The previous May I had recommended Robert Anker's senior creative writing class to my entire eleventh year journalism class. Most of them took it.  Bob, my closest friend and a wonderful teacher, always began his term with a serious classroom demeanor, a warm grin just below the surface, but displaying a wry humor that gave an entirely different impression of him than what they would soon learn he was really like, as he gradually endeared himself to his students with his generous spirit, skillful teaching and lively classroom engagement. If it's possible to warmly embrace students at arms length more closely than other teachers do with their arms literally around them, Anker did that.

    "Elizabeth," I say, "it's the first day. If you don't love him in two weeks, come to me and I'll get you out." Elizabeth, who is now 54, comes to me two weeks later to thank me. "I love him," she says.

  • It's a 1974 spring afternoon when Barry Bennett and I, on the way to  my car and his home, come upon a well-dressed elderly man lying on the sidewalk, drunk. We help him up and, one on each side, walk him to his apartment building and leave him on a couch in the lobby, as he asks. Outside the building, we walk silently for a minute, and Barry turns to me. "Mr. Greenman, I never saw a drunk person. I can't believe it. He looked so nice. I thought drunks looked like bums."

  • On the Times Square subway platform on our way home from a school trip, in 1970, Joyce Trief drops her Hershey bar on the platform. A real chocolate lover, she picks it up and is about to bite off a piece when I grab it, throw it on the track and give her 35 cents (yes, folks, 35 cents) to buy another at the platform's newsstand.

  • Marianne Sanua is immersed in a book during the subway ride to Columbia University, in Manhattan, where 30 students and I are attending the March 1974 Columbia Scholastic Press Association convention. The train arrives at the station and we all get off — except Marianne, still reading placidly as the doors close and the train pulls out. She caught up with us later. Today, Marianne is a professor of Judaic studies at Florida Atlantic University. Interestingly, her brother David, also my student, was fired from a job after college in a Barnes & Noble stockroom for spending too much time reading the stock instead of stocking the reading. He's now a lawyer.

  • Angel Rodriguez was among several blind students attending Edward R. Murrow High School when I taught there in the late 80's, but unlike the others, he got around school without help — no dog, no cane, no paraprofessional aide. And he walked about as fast as everybody else — he told me he could hear the walls. On the second day of class I write a sentence on the board that contains an unpunctuated parenthetical phrase. After reading it aloud I ask the class if there's anything wrong with it. Angel raises his hand and I call on him. "If  it doesn't have commas on both sides of that parenthetical phrase," he says, "it's got a problem."

  • Jennifer Smith, I'll call her, sits in my classroom day after day in the early 1980's talking. And talking. And talking. I whisper to her at her desk during class; I speak to her after class; and I speak to her before class, telling her how much her talking disturbs the class and me. She always responds politely and promises to stop, but she never does, or can. I change her seat twice to get her away from friends she talks to, but she goes on. And because her attendance is perfect I never have a day off. As a last resort, because I always tried to keep any difficulties between my students and me our affair, I call her home, the only time I ever phoned a parent because of a child's classroom behavior.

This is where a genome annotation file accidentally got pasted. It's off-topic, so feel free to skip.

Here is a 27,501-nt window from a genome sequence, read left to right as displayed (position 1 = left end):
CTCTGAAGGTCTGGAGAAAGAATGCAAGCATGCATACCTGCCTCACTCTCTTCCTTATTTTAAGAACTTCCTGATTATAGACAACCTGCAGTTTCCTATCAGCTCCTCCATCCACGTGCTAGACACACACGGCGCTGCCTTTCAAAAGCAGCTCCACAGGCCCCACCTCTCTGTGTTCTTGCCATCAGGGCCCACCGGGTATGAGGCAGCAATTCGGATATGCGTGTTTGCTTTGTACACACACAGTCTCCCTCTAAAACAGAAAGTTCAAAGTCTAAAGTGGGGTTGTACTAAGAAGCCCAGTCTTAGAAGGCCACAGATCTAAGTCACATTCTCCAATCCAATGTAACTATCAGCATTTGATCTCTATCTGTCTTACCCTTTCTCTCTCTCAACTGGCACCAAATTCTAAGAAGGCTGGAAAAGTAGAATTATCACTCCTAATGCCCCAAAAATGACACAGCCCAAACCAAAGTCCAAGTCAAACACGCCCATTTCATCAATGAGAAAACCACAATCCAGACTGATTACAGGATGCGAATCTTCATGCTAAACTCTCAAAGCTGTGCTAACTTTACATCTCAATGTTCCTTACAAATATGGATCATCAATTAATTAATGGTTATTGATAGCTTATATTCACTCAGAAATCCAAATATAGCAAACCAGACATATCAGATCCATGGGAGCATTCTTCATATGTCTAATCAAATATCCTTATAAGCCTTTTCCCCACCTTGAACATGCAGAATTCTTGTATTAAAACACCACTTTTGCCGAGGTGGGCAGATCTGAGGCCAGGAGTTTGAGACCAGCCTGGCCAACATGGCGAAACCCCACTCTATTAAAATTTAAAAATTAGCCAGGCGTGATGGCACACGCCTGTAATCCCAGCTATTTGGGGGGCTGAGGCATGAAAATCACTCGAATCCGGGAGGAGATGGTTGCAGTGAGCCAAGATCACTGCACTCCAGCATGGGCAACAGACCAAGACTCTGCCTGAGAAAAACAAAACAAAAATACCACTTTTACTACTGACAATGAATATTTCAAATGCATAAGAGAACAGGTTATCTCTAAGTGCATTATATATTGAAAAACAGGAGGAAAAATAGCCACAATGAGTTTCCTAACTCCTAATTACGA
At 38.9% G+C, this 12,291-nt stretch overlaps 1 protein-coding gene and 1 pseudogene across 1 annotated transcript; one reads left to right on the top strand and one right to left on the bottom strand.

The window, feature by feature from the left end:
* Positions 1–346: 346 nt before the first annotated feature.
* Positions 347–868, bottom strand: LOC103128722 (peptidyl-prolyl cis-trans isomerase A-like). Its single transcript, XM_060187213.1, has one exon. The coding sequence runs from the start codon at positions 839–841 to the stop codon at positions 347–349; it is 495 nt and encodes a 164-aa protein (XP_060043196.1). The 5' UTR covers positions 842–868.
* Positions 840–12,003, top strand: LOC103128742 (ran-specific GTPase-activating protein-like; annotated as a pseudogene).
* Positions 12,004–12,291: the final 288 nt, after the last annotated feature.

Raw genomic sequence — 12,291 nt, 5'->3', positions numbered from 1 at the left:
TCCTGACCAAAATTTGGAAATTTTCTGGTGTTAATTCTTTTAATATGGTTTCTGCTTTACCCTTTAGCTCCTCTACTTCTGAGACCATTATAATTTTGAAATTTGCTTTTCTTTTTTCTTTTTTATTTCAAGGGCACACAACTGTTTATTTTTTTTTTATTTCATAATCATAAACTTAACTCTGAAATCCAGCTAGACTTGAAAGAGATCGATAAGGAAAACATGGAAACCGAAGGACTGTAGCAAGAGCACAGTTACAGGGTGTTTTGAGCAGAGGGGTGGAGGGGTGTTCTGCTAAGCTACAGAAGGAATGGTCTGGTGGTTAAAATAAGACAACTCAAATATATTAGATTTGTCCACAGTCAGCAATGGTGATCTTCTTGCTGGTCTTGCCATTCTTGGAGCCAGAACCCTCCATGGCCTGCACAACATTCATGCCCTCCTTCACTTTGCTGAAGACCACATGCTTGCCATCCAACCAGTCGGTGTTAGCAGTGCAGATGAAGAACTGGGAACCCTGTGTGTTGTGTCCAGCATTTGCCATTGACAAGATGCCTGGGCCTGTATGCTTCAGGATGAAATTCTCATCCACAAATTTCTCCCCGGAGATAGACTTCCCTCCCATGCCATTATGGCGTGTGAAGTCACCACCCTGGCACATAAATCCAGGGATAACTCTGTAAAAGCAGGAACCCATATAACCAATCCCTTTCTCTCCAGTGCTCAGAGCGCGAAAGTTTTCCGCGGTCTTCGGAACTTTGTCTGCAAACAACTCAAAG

Her father answers.
    "Mr. Smith?"
    "This is Robert Greenman, Jennifer's English teacher. I'm sorry to disturb your evening. I'm calling because I'm having a difficult time with Jennifer in class. She just won't stop talking."
    "Just a moment," he says, "I'll get my wife." And he is out of there.
    What happened in class after that, I don't remember. But I just found Jennifer on Facebook, looking happy — radiant, actually — holding a two-year old in her arms and two older children at her side.

  • And then there's Vic Shaw, who graduated in 1974 and is among  my most memorable students. He had 14 brothers and sisters, all living in the same apartment, and the house was so noisy that he'd go to bed very early and wake up at 3 a.m. to do his homework.

    When Vic applied for editor in chief of the student newspaper that I advised, I suggested that he run for school office instead because Madison hadn't had a black student government president since 1956. His election, I told him, would help raise the morale and community spirit of a school racially integrated in numbers but not in fact. It was a bad decision on my part. Vic was elected, only to find his attempts to ease Madison's racial tensions thwarted by an administration intent on shunting him strictly into fund raising activities, while trumpeting the color of his skin as an example of the great black kids at Madison. As editor, Vic would have written editorials, columns and news stories and attracted other black students to the staff, a true leadership role. So exploited did Vic feel by the school administration that he refused to have his graduation picture appear in his yearbook.

    Twenty years ago, finding that his Delaney card's address and phone number were no help in locating him, I called his college's alumni office, and was told that they can't give me his address but will forward a letter to him. I never followed up — don't ask me why, I don't know. But it was to my lasting regret. A few weeks ago, with the Internet to work with, I located his sister Mariela and called her. Vic, she told me, had died of kidney failure  in 2009. He was married, the father of a boy entering college this year, and an artist and writer. I was stunned and distressed, over his death and over my negligence. I see Vic seated in Madison's student union office and I wish I had that moment back.

Epilogue:  I just received an e-mail from Alan Madans, who I last saw at his 1975 Madison graduation. I knew years ago that he'd clerked for Supreme Court Justice Harry A. Blackmun, then practiced law in Chicago, but had not been in touch. His Delaney was, of course, no help in locating him, but the Internet was, and yesterday I e-mailed him at his Chicago law firm, mentioning that I recall his being the only student I knew who was a Sinatra fan. The 17-year old boy I still pictured wrote back, telling me that he has two daughters in college and he and his wife are "adjusting to being empty nesters." And he still listens to Sinatra.

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Bob Greenman is the author of Words That Make a Difference; and, with his wife, Carol, More Words That Make a Difference, vocabulary enrichment books based on words and passages from The New York Times and The Atlantic Monthly. Bob taught English and journalism at James Madison and Edward R. Murrow High Schools, and at Kingsborough Community College, all in Brooklyn, N.Y. He is a newspaper in education consultant for The New York Times, and his website has a section devoted to journalism education. Click here to read more articles by Bob Greenman.